FLAME TESTS LAB
Objective: To observe the relationship between various elements and their emission spectrum.
Introduction: Flame tests provide a way to qualitatively test for the presence of specific elements by seeing colored flames. The heat of the bunsen burner excites the electrons in the atom, and this energy is released as the electrons “fall back” to their ground states. The color we see is a combination of the visible wavelengths of light emitted by the atoms.
If you have a spectroscope you can also make quantitative observations. A spectroscope can be used to see a pattern of narrow lights called an emission (bright-line) spectrum. The actually wavelengths of the spectrum serve as a quantitative test to determine atoms identities. Each element has a different “pattern” of electrons so it will show a different combination of colors.
In this lab, you will perform flame tests on seven different elements. You will use your observations to identify an unknown solution.
1, Why do we see colors in the flame tests?
We see colors in the flame tests because of the heat from the flame excites the electrons and causes it to move to another shell, the energy is released once the electrons “fall back” to their ground state. The color we see is a combination of a visible wavelength that produces the visible light that we see. Each element has a different “pattern” of electrons. So the color combination may be different.
2, How will we be testing the substances qualitatively?
We will be testing the substances qualitatively by observing the flame colors.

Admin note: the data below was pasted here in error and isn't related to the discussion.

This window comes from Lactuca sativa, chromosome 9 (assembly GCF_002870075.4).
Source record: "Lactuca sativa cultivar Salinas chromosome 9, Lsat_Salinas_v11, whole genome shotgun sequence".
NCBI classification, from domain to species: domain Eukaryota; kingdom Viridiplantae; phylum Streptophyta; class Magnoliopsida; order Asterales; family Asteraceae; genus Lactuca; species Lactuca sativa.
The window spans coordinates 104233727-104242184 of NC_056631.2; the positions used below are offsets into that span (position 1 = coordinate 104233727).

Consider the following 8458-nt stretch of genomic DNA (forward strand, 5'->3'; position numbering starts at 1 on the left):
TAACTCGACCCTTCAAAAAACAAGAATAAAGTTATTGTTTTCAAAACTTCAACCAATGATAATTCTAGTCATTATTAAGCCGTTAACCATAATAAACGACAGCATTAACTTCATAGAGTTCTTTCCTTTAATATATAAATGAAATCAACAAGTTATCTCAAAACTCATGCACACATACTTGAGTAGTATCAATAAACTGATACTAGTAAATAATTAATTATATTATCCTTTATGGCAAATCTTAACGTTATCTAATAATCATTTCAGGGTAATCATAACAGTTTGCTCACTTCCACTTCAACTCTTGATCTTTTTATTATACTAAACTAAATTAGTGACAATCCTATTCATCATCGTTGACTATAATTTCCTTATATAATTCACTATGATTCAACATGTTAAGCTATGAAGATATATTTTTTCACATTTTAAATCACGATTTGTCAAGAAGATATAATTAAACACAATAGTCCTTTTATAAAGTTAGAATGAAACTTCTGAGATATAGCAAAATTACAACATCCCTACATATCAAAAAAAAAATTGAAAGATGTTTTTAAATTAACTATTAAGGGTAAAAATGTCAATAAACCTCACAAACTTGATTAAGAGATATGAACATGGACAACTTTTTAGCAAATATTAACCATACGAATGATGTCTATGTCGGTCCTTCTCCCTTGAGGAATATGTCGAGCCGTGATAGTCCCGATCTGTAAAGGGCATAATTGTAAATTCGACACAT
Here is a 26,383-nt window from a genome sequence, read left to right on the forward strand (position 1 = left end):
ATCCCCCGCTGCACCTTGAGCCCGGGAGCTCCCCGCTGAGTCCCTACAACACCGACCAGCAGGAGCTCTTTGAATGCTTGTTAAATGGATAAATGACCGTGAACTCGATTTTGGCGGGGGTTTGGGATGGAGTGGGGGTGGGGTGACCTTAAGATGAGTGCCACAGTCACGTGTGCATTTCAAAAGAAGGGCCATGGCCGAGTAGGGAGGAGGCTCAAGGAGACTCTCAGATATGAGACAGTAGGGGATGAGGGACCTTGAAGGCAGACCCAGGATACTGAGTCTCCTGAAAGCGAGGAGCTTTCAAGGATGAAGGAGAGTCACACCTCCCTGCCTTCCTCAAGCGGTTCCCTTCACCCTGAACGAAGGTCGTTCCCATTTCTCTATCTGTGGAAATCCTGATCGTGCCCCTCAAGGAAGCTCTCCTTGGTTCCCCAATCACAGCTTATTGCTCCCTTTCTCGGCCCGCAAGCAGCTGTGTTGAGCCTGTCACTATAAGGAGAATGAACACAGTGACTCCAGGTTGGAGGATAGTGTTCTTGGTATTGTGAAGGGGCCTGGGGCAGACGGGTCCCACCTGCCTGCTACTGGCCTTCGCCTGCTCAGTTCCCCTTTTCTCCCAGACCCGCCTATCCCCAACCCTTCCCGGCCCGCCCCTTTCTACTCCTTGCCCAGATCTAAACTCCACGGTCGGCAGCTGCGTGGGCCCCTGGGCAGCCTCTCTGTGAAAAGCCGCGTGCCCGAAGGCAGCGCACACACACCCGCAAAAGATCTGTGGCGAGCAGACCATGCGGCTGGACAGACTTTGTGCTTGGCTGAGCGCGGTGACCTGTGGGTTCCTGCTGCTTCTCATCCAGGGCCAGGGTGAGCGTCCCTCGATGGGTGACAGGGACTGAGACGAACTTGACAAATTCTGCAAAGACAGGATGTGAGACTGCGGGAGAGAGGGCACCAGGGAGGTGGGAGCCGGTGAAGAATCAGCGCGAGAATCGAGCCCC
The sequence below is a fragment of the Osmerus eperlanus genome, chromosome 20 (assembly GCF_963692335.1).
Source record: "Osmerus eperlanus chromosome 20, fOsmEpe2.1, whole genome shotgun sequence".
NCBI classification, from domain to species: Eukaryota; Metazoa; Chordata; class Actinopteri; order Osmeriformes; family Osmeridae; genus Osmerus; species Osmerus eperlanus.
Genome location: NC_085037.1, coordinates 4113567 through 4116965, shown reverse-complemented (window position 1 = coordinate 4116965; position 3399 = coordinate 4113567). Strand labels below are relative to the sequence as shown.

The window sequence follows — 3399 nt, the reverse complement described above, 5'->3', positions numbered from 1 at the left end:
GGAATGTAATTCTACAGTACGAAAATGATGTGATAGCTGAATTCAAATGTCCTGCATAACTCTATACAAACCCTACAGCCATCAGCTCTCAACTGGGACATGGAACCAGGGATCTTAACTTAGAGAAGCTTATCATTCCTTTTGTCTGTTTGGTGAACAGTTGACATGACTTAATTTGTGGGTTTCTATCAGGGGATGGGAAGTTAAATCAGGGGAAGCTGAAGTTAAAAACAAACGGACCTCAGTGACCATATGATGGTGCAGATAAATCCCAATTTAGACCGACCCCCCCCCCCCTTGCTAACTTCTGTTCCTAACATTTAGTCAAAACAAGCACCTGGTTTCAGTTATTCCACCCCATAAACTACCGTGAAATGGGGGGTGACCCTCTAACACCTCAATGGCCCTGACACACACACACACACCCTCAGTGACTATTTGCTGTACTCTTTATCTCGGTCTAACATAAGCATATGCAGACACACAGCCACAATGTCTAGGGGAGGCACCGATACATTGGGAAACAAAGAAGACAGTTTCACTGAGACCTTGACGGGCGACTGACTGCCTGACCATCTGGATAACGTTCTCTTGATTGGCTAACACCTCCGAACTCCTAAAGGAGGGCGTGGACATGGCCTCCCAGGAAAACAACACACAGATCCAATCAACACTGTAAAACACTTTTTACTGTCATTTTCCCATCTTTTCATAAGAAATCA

Materials: Safety goggles, wood splints, tongs/tweezers, Bunsen burner, test tubes with various compounds
1, Safety goggles must be worn at all time
2, Many of these salts are toxic. If you come into contact with any of the compounds make sure to notify the teacher and wash the contacted area thoroughly. Wash your hands before leaving the lab!
1, Light the Bunsen burner (turn the gas on so you can just hear it, then use the striker)
2, Place the wood splint for each compound into the flame using tongs or tweezers- ONE AT A TIME!
3, Take note of the color of the flame and return the wood splint to the solution.
4, CLEAN UP YOUR STATION! Carefully put the stoppers back on the solutions! Make sure the station looks like it did when you started! Let me know if you need new splints!
5, Wash your hands thoroughly before leaving the laboratory
Data Table: make a section of your lab labeled Data Table and make a data table similar to the one below to record your observations.
|Compound||The color of Flame (qualitative)||Wavelengths of light (in Å) (quantitative)|
|Barium Chloride||Orange||5900 – 6200A|
|Calcium Chloride||Red||6200 – 7500A|
|Copper (II) Chloride||Green||4950 – 5700A|
|Lithium Chloride||Violet||3800 – 4500A|
|Potassium Chloride||Orange||5900 – 6200A|
|Strontium Chloride||Red||6200 – 7500A|
Discussion and Analysis: (In a section labeled Discussion and Analysis answer the following questions in complete sentences)
1, How do your results from the flame test provide support for quantized energy levels? Explain your answer.
By heating the compound, the electrons got excited and jump to a higher energy. At the electrons “fall back” to their ground state, they emit energy (photon). The different element has a different pattern of electrons, therefore it has a different energy level. While releasing the energy, they also produce visible light as a result of a combination of visible wavelengths. This allows us to see the colors of the flame (qualitative data). The result collected from the flame test provide support for quantized energy levels as it provides the color for different compound and allowed us to look up the wavelength of different light color.